LETTER TO BUSINESS COMMUNITY OF ELKHART COUNTY

The following is a letter signed by Elkhart County Mayors Jeremy Stutsman, Rod Roberson and Phil Jenkins, Commissioners Frank Lucchese, Suzie Weirick and Mike Yoder, as well as Elkhart County’s chambers of commerce and Economic Development Corporation Presidents Nick Kieffer, Levon Johnson, Jeff Kitson and Chris Stager:

June 1, 2020

To the Business Community of Elkhart County,

We are reaching out to you to share our concerns about the spread of COVID-19, particularly as it relates to Elkhart County.

In March and April, our community did a great job working together to slow the spread of the virus and assure that we could medically test and treat those who were infected. We expected a peak in mid-May in northern Indiana, but numbers in the past week in particular are troubling. As of June 1, Elkhart County had a total of 1,322 positive cases from 9,849 tested and 28 people have died from the coronavirus.

The State of Indiana is decreasing the percentage of new positive cases in comparison to the number of tests given. The temporary shut down and actions of people as we open up seem to have been successful statewide. Our county tells a different story. In the past week, Elkhart County received national attention when it became the 10th most likely in the entire country to have the next COVID-19 outbreak, based on data collected by the New York Times. This has since changed and we are no longer on the high end of the list, but only because other counties are doing worse.

As of today, we expect to see our total number of cases double every 12.5 days. Our county is testing a significant number more people than we have in the past which means our total number of positive cases will rise. The problem is our percentage of positive tests to total tests given is rising dramatically. This shows that we have a spread issue. The first couple of months we saw a daily positive test percentage of 4% to 9%. Since the economy has reopened, we have seen that jump to 16%, and the last week the percentages of positive tests rose to 20% to 25%. By comparison, Indiana dropped from 18% to the current 7.5% daily positives.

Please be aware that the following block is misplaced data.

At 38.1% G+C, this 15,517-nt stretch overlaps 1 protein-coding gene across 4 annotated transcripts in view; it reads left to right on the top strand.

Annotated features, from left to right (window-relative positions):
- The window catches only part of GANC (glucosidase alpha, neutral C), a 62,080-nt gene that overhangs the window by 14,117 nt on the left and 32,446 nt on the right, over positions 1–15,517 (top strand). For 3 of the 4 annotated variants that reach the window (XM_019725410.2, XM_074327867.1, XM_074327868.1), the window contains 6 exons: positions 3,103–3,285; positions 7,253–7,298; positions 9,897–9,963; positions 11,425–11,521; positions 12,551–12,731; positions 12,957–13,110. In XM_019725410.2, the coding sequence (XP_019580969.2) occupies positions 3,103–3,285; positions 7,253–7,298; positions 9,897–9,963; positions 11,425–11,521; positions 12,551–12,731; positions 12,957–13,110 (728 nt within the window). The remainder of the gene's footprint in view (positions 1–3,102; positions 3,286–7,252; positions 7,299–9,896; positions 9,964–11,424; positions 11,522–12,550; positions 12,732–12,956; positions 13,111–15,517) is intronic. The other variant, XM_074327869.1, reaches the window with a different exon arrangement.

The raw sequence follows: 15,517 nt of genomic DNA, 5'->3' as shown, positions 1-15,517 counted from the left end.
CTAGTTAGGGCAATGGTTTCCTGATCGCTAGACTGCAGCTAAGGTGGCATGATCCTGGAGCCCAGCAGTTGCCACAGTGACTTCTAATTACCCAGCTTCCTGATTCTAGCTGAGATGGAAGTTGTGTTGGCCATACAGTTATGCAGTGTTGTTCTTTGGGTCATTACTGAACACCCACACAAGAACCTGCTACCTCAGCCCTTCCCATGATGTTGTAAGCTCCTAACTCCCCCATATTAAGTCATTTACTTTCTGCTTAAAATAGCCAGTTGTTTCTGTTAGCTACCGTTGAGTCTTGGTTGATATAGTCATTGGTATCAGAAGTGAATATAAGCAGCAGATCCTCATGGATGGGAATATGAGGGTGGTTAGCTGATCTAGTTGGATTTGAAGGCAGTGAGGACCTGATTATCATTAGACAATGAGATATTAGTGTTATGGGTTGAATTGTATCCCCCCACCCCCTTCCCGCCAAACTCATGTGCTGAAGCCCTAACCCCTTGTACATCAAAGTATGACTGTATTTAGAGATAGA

If you look at Indiana’s data of positive cases by age, it is clear people ages 20 to 60 are the ones spreading the virus. This is us and this is our work force. As we have returned to work, the number of people who are getting sick is growing. Since we appeared on the national list, state and federal agencies have started looking closer at Elkhart County and we are at risk of them taking action to shut us down again. The CDC, OSHA, State Board of Health, or the Governor could order Elkhart County to again stay home entirely if we don’t act now to slow the spread again. The best solution for all of us is to do this voluntarily rather than be told to shut down. We cannot afford to shut down again if we can avoid it, but we can afford to take the time to reinforce our efforts and precautions. Companies with outbreaks have suffered work shut-downs, morale issues and community embarrassment. We need to not allow anyone outside Elkhart County to
control our ability to manage this pandemic. We will work with each and every one of you to support your efforts. We just ask that you stand beside us as well. We are all in this together.

We want to remind everyone that social distancing, masks and handwashing are just as essential now as they have been over the past two months. If we become complacent and relax our personal or workplace protocols and behaviors, we could see the disease spread in even more deadly ways.